Starting a New Career at ICE — After Retirement
Pursing a second career in culinary arts.
Many people wonder what to do after retiring. One idea: attend culinary school.
After 31 years teaching in Brooklyn’s Canarsie neighborhood, Mindy Rich retired with her pension in July. But at 55 years old, she was left to decide what to do next.
She’s always enjoyed cooking, saying she makes a “mean chicken soup.” About 20 years ago, her husband needed to start changing his diet, which also changed the way Mindy cooked. Now she makes a mean tofu burger.
She found ICE’s Health-Supportive Culinary Arts program, and decided to take some time off before enrolling in November.
“I wanted to give myself a few months, but I sat home and thought, ‘I sit here and I just watch Law & Order all day, and I can't do this,’” Mindy says.
Instead, she came to ICE New York the same month she retired and is now working her way through a program that focuses on sustainability and plant-based cooking. After three decades teaching, she’s now on the other side of the classroom.
“I'm just so excited to learn,” she says.
Students at ICE come from all walks of life, and many have held entire careers before enrolling in culinary school. Some spent years in the military, some come from corporate finance and others, like Rafael Diaz (Culinary Management, ’21), worked in IT for 35 years until finally deciding to pursue his culinary dreams.
Rafael moved to Long Island from Colombia at the age of 11. He spent his teenage years working in restaurants, but after high school he went on to study IT. He said going to culinary school was always in the back of his head, especially when his job was stressful. At 60 years old, he finally decided to take the plunge and pursue a double diploma in Restaurant & Culinary Management and Pastry & Baking Arts.
“Thirty-five years later I realized I’m at a good time [and] a good place where I can retire and start something up,” says Rafael, who’s currently doing his externship in the bakery department of his local Stew Leonard’s.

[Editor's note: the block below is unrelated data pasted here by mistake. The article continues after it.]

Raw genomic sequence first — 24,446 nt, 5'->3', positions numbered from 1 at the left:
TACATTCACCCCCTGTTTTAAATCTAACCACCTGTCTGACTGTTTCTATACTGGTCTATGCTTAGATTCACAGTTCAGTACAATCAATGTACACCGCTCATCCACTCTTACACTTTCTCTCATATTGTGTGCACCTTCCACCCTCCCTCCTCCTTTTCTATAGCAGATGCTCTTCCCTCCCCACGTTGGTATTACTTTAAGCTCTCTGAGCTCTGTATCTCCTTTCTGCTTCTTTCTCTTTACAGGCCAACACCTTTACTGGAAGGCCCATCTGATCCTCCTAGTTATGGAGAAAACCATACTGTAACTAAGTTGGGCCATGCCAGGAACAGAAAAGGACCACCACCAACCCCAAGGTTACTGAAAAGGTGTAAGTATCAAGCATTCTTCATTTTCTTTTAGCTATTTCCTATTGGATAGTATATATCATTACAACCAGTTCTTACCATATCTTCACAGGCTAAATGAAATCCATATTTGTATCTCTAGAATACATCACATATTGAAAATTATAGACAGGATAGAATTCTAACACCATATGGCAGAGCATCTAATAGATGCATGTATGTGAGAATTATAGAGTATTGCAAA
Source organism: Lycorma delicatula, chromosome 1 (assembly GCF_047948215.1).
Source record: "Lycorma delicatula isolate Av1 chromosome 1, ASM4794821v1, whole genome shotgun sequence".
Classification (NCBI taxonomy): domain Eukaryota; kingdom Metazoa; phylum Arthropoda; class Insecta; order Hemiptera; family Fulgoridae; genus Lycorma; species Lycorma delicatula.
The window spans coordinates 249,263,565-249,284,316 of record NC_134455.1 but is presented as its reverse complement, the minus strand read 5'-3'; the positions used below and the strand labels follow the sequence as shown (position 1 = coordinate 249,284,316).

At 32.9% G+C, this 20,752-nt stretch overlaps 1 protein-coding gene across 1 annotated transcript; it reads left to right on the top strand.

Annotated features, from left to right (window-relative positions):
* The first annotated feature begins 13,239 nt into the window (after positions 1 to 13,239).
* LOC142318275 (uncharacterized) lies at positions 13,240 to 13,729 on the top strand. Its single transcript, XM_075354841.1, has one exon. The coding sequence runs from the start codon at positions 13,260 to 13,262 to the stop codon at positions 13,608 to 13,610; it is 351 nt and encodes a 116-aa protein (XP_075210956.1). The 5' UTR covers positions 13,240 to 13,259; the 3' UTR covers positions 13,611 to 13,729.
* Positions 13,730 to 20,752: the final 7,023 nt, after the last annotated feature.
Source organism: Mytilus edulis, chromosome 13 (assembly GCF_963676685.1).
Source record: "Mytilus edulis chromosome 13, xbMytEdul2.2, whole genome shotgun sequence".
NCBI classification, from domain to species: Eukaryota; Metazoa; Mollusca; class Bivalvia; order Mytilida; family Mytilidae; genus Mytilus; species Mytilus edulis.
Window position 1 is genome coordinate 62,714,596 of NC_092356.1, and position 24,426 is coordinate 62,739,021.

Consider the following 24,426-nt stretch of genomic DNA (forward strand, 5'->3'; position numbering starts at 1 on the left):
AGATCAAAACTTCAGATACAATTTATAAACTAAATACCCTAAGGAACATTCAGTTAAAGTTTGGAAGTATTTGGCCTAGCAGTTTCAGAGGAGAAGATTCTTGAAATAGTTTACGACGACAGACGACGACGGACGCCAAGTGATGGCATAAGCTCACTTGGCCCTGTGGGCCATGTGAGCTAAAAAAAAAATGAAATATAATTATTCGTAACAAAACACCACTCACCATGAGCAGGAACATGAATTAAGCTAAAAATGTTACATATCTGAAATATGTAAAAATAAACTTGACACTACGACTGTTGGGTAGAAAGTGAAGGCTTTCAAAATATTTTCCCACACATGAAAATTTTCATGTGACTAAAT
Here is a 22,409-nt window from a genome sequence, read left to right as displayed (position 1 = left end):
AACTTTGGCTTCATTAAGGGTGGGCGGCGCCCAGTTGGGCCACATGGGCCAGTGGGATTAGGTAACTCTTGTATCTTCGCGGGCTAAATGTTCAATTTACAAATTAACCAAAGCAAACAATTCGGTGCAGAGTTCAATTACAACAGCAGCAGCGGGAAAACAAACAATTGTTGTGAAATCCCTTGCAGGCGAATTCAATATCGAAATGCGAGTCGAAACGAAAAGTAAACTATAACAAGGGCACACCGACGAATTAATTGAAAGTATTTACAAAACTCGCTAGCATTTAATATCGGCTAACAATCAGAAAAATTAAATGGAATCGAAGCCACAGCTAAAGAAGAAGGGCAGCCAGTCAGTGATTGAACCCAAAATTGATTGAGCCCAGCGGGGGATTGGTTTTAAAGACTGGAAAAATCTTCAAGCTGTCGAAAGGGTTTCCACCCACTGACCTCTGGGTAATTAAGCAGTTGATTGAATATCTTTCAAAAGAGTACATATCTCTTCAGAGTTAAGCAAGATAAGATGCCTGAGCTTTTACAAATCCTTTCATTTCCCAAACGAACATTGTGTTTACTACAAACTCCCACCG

Since Rafael learned to cook in Italian restaurants in his early days, he decided to practice his pastry skills at ICE. His ultimate goal is to run his own food truck (it’s already sitting in front of his house waiting to be fixed up) that serves hamburgers, hot dogs, cheesesteaks, pizzas and desserts like tiramisu and New York-style cheesecake.
What has Rafael learned from his classes so far? Everything, he says.
“Everything that I learned I’m using now,” says Rafael. “[In the management class] they teach you how to price things out and how to keep track of your price and your losses. A food truck has a limited amount of space, so I have to be very careful with [both] what I have and what I purchase. [I'm] cooking, taking my time and making sure that if I do something wrong [to] restart, slow down and do it correctly.”
Suzanne Trice, 48, also enrolled in the Culinary Arts program at ICE after spending decades in education, but she didn’t wait until retirement to finally attend culinary school. Suzanne worked as a teacher, assistant principal and director of operations in Atlanta, New Hampshire and the Bronx, but she couldn’t see herself spending another 15 years in her role waiting for her retirement benefits to kick in.
“I just woke up one day, and I thought, ‘What are you waiting for?’ Suzanne says. “I got old enough to realize: Take that something that you really enjoy doing as your creative outlet and turn it into a new career.”
Suzanne got her first restaurant job at 15 and immediately fell in love. Even while she was an assistant principal she picked up serving gigs, both for the paycheck and the joy she got out of the job. She credits some of passion to her parents: Her dad worked in the hotel business and her mom was a fantastic cook who knew how to throw an excellent dinner party.
Suzanne’s culinary goals are clear. First she wants to work back-of-house at a restaurant to gain experience before becoming a private chef in New York. Second, she'll take those skills and move back up to New Hampshire where she’ll open a provisions store. But to get there, Suzanne said she wanted to come to a place that offers formal training in an environment where she can make connections.
“I'm definitely a lifelong learner,” she says. “So even though I know how to cook really well, I'm trying to move away from some of my bad habits and learn the proper technique.”